UMB began offering banking-as-a-service (BaaS) long before the term even existed.
Decades ago, we began making it possible for broker/dealers to provide their clients access to a brokerage cash account that functioned like a traditional bank account. Broker/dealers can issue check books and debit cards to their clients to utilize funds in their cash accounts.
Over the years we have added the ability to sweep that extra cash into a network of banks, expanding FDIC insurance coverage for these same end-users.
Today, the concept of BaaS has expanded in scope as non-bank financial firms or fintechs have brought to market an array of products and services—many of which benefit from the deposit and payment services that banks perform in the background.
In recent years, fintech startups have been the most prominent group of BaaS customers.
Fintechs typically opt to partner with an established bank rather than building out the systems required to meet regulatory standards in the banking industry.
Fintechs may anticipate competition with banks, but as they navigate the rocky regulatory terrain, they often opt to collaborate with one or more established banks to provide behind-the-scenes processing.
From budgeting and investing to health savings and insurance, there are thousands of fintech players seeking to serve customers in innovative ways. But these are not the only non-bank firms active in innovation. Our longtime broker/dealer clients and others are innovative, too.
From our perspective serving clients of all types, here are brief observations on banking-as-a-service industry trends.
1. Fintechs’ focus has shifted back to deposits.
When the pandemic initially hit, many of our clients pivoted quickly to focus on lending to maximize their margin.
Recently we experienced a rate increase from the Federal Reserve Bank–and with several more projected, the trend is starting to revert. Many fintechs are evaluating the pre-pandemic benefits of offering deposit accounts.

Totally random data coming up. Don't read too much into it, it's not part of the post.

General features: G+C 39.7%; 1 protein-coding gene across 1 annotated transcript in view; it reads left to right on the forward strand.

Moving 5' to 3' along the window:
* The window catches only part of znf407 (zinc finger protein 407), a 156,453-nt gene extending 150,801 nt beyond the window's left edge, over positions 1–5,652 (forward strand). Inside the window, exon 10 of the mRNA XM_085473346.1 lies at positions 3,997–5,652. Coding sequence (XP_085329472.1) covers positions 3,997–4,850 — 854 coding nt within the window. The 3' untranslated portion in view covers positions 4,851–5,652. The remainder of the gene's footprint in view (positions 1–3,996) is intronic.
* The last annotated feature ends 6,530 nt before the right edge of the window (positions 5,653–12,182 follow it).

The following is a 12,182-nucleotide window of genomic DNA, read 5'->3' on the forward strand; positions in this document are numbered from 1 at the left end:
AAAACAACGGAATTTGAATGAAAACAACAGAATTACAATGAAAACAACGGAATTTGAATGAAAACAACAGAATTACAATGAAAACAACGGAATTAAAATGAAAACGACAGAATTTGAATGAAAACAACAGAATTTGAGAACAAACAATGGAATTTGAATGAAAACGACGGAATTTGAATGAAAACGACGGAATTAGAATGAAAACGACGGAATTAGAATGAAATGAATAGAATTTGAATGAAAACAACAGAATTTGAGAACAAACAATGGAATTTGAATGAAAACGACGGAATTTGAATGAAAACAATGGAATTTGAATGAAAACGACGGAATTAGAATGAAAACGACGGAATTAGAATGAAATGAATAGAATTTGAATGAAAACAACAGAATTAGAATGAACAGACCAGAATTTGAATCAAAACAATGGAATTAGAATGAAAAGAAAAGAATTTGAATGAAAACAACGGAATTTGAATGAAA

The pandemic has taught consumers the importance of having emergency savings and highlighted a need for broader financial education.
Fintechs see they can increase customer retention by integrating into customers’ daily financial lives, and there is generally no better way to do that than with deposit accounts that enable them to save for their future in addition to transacting daily. Usually, these benefits are presented in the fintech’s core offering.
Although the technology has advanced, this process is functionally like the deposit accounts we have offered with our broker/dealer partners for decades.
We started the business by exchanging batch files throughout the day, and today we have evolved those same transaction types to be executed in real time using banking APIs.
2. Industry partnerships are fostering innovation and extended service offerings.
In our experience, it is important to make a full suite of banking services available. Foundational elements include real-time account opening, check clearing, ACH, remote deposit capture, bill pay and support for fully digital customer experience.
Beyond those basics, fintechs may benefit from more specialty services. For example, UMB is known for our FDIC sweep program, which enables fintechs to offer a competitive yield to customers while expanding their FDIC insurance coverage. Other examples of more specialized services are accounts payable and business financial management.
Today’s fintech world is about partnerships, not geography. A fintech based in one part of the country may partner with a bank located a thousand miles away.
As leaders in the BaaS space, we work together with other banks—including in formal consortiums—to make that easier. For example, we are collaborating to set industry standards on how banks and fintechs integrate with real-time API technology and are working to improve industry identification and prevention of fraudulent activity.
Through these partnerships, UMB and other banks can further our competitive position by creating greater efficiencies and expanded service offerings for consumers.
3. Broker-dealers are incorporating banking-as-a-service support as they move from batch processes to real-time interfaces.
We have seen broker/dealers observe how we partner with fintechs and then they approach us to provide similar support as they update systems.
Broker/dealers are working to give clients—as fintechs typically do—real-time insights into their financial picture. That means shifting overnight processes to fully digital, end-to-end processing. This evolution helps mitigate fraud while also increasing efficiency.
For us, it is satisfying to see how our longest BaaS client relationships are benefiting from innovation in API technology.
Fintechs, broker/dealers and other BaaS partners continue to innovate ways to improve the financial lives of their customers. We have been glad to be part of that progress for more than 40 years.
Read Austin’s interview on this topic with the Kansas City Business Journal.‡
Learn how UMB can support your financial institution or fintech with integrated banking solutions, insured deposit accounts and Banking as a Service. Contact us to schedule a consultation.